As part of the U.S. military’s ongoing efforts to stem suicide in the ranks, the Navy and Marine Corps are partnering with the Department of Veterans Affairs to distribute 200,000 gun locks to installations nationwide.

The gun locks can be picked up at VA facilities across the country, as well as at local Fleet and Family Support Centers and Marine Corps Community Services locations.

Contact information for the Military/Veterans Crisis Line are also printed on the gun locks.

The thought behind the program is to put up a barrier between a person’s suicidal impulse and taking action on that impulse, according to a Navy release

In some cases, it can take less than 10 minutes for someone to think about suicide and then act upon it, according to the Navy.

“Research tells us that putting time and distance between an at-risk individual and a means of suicide is an effective way to prevent suicide,” Andrea Goldstein, the acting director of the Department of the Navy’s Office of Force Resiliency, said in the release. “We are grateful to the VA for their partnership and providing this tool for our Sailors and Marines.”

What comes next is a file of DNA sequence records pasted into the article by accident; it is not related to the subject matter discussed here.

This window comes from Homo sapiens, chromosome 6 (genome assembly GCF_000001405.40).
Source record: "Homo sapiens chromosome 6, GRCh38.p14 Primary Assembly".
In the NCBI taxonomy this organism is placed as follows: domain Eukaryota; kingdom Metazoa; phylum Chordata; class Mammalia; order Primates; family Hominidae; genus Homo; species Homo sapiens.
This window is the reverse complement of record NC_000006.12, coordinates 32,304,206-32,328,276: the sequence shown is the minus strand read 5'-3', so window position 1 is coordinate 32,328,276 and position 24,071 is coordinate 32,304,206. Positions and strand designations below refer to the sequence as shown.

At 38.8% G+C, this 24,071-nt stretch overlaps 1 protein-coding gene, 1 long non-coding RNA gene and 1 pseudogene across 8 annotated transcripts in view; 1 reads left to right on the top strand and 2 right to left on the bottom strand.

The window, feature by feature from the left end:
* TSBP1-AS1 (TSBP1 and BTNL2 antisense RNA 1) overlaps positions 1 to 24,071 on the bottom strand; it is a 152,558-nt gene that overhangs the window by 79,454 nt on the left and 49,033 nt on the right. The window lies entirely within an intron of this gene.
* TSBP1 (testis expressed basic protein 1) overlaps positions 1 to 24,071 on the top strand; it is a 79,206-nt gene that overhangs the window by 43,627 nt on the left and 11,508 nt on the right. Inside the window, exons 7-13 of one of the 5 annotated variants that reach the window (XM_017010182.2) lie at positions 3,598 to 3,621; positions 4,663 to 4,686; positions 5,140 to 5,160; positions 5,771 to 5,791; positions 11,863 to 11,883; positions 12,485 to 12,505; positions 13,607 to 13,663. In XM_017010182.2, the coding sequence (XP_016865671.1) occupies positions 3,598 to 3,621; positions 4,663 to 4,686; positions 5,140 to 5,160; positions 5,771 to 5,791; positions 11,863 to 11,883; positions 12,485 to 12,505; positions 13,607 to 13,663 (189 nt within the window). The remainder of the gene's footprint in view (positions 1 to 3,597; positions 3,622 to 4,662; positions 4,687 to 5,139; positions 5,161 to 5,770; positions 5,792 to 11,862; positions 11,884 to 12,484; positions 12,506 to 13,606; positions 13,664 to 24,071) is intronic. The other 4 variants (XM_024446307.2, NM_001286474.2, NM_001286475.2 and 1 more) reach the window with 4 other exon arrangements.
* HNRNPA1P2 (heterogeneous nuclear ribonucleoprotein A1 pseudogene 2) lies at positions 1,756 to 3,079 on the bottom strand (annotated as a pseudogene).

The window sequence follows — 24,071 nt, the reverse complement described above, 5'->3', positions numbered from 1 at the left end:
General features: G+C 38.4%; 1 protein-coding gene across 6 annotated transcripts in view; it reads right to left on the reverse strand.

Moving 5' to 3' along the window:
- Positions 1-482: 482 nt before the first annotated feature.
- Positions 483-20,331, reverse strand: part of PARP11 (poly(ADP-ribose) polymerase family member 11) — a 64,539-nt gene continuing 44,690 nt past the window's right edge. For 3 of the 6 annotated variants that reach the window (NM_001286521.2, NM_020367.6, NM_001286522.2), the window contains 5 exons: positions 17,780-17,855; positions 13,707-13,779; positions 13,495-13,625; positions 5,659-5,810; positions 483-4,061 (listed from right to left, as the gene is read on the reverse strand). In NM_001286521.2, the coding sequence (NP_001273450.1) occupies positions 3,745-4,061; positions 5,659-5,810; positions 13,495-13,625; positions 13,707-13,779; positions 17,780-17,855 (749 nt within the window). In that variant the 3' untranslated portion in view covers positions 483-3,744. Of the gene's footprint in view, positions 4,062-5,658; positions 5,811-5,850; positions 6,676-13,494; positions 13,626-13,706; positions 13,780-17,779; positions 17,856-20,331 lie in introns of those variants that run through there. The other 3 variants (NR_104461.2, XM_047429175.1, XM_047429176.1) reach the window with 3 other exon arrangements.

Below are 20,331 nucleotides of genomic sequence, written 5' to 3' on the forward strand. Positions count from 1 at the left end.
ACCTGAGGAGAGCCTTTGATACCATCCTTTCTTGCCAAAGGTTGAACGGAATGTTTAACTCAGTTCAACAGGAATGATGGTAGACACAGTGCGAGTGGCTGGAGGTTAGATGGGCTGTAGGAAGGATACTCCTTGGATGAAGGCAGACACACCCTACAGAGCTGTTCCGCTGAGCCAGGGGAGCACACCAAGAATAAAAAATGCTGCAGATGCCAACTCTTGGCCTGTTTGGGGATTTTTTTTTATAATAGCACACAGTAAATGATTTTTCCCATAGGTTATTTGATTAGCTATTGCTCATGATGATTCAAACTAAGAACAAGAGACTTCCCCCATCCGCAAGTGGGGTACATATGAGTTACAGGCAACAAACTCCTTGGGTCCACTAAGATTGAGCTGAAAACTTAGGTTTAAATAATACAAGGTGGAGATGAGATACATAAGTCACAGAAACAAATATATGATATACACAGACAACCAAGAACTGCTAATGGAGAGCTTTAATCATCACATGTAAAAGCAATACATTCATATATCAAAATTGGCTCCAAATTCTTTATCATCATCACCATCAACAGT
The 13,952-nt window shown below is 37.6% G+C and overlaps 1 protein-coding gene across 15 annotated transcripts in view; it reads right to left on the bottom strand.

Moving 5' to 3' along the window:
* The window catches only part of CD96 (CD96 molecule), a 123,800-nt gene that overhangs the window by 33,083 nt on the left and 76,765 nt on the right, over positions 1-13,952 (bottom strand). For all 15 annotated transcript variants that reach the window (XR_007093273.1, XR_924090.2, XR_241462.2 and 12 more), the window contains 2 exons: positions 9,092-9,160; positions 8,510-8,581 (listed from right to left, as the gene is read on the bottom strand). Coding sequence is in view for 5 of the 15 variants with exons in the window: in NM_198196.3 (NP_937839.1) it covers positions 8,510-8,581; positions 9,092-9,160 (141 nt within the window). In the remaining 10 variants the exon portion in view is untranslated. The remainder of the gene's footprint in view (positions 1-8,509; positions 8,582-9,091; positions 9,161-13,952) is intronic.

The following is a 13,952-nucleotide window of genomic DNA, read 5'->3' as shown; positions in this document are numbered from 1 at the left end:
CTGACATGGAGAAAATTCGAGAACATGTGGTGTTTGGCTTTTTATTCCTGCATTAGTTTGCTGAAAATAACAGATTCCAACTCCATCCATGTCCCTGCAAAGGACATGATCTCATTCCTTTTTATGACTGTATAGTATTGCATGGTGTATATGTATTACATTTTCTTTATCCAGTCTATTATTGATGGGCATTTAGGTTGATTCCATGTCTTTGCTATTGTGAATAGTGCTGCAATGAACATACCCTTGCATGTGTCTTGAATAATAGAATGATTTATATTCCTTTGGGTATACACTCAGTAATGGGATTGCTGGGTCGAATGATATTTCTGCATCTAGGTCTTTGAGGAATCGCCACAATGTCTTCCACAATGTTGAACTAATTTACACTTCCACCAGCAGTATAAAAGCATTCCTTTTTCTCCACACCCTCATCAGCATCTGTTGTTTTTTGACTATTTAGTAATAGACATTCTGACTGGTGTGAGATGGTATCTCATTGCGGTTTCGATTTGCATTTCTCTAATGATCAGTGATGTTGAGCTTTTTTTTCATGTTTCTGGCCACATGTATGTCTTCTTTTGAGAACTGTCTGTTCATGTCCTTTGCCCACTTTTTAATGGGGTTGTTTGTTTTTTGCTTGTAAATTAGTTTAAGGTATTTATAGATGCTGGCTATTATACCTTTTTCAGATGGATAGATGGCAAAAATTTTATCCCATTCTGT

Owning a gun doesn’t cause someone to be suicidal, but research has shown that storing a loaded firearm at home may increase the risk of death by suicide, according to the release.

“Firearms are one of the most lethal and common method for suicide among service members and their families,” Dr. Matthew Miller, the VA’s director of suicide prevention, said in the release. “The VA is poised to continue partnerships with the Services to keep service members, veterans and their families safe. Together, our Departments are encouraging safer storage practices, safety planning, and time and space measures for crisis response.”

Last year, 59 active-duty sailors died by suicide, down from 67 in 2020, according to Defense Department data.

Forty-two Marines took their lives in 2021, also a decrease from 2020, when 63 died by suicide.

Troops, veterans and family members facing a mental health crisis can call 988 or 1-800-273-8255 to reach the Veterans Crisis Line for around-the-clock emergency help (press 1 after connecting for faster access). Individuals can also text 838255 or visit for alternate ways to reach counselors.

Geoff is the editor of Navy Times, but he still loves writing stories. He covered Iraq and Afghanistan extensively and was a reporter at the Chicago Tribune. He welcomes any and all kinds of tips at

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